Not perfect game, but perfect attitude
In our culture, we often turn athletes into heros, for better or worse.
Our children idolize them, from Michael Jordan to Tim Tebow. Our society makes celebrities of them: think Peyton Manning or Tom Brady. We forgive their sins, from Pete Rose to Michael Vick, and we tolerate their excesses and outbursts, from Babe Ruth to Terrell Owens.
Not often enough do we laud and celebrate the athletes whose very nature embodies the spirit of sportsmanship.
At least, for a shining moment, Armando Galarraga is changing that.
The Detroit Tigers’ pitcher who was one botched call away from having only the 21st perfect game ever pitched on Wednesday can teach us all how to be better athletes.
When Galarraga, who had faced and retired 26 batters in the Tigers’ battle against the Cleveland Indians, headed to first to catch what appeared to be an “easy out” toss from the first-baseman, surely even he was thinking about the record book; about the historic achievement of pitching a perfect game. After all, he’s not a superstar pitcher. With a 20-18 record, this was undoubtedly his greatest achievement in what has been a solid, but unremarkable, career.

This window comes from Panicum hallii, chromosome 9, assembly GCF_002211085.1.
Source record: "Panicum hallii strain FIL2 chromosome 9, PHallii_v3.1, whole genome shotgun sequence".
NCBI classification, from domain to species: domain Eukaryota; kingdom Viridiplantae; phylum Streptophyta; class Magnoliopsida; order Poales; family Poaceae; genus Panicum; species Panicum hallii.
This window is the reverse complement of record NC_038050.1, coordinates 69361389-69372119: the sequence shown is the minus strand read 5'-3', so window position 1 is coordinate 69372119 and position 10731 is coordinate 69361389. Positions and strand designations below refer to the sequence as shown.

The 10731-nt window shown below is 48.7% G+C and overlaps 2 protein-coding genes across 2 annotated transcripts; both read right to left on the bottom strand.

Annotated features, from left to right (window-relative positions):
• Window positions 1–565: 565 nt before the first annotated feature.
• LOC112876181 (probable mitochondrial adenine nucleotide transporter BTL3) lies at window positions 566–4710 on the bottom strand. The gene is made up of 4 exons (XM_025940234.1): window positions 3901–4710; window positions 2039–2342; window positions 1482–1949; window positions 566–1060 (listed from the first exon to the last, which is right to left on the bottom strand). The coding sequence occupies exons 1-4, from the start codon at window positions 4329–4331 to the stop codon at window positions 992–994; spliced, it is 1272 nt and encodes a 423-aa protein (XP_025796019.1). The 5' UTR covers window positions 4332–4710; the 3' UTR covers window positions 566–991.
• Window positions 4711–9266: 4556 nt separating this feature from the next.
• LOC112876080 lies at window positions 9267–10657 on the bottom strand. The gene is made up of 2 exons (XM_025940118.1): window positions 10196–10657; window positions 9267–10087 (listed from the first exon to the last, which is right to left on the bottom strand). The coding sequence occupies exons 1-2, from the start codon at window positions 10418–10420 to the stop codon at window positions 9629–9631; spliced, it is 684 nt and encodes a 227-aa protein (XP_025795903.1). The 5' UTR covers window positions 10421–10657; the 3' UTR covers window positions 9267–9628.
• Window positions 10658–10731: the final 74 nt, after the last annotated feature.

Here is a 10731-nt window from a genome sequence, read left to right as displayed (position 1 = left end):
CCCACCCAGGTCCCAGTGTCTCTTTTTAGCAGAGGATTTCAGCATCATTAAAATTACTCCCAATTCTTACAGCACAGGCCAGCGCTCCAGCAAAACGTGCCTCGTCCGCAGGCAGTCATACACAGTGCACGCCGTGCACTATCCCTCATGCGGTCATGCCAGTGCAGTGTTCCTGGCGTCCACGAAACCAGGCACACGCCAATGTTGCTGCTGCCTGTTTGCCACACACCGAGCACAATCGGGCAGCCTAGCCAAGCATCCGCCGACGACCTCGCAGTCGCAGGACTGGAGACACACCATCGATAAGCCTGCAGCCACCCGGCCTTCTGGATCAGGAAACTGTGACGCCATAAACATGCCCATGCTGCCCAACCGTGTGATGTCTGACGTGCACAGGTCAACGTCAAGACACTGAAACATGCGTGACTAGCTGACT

But umpire Jim Joyce botched the call, signaling the runner safe even as fans and players shouted their disbelief.
Galarraga simply turned and smiled at the ump, even laughing a little bit. And then he went back to the mound and continued to pitch.
Replays would later confirm what Galarraga and the players on the field already knew: the runner was out. He had pitched, and his teammates had played, a perfect game. And the umpire publicly acknowledged his botched call.
Even with that consolation, Galarraga has maintained an air of dignity and respect about the issue, saying only that no one is perfect; mistakes happen.
Life, he seems to say, will go on. As will baseball.
With history and fame snatched from his grasp in a split-second call, Galarraga has by all accounts a right to be indignant, a right to be angry. Instead, he’s reflective, choosing not to pass blame and judgment. Choosing not to wallow in anger or self-pity, but instead to look ahead, like any good athlete should do, at the next game.
He may not have earned that perfect game in the record books, but for this moment in time he is earning the respect of millions of fans by showing perfect sportsmanship.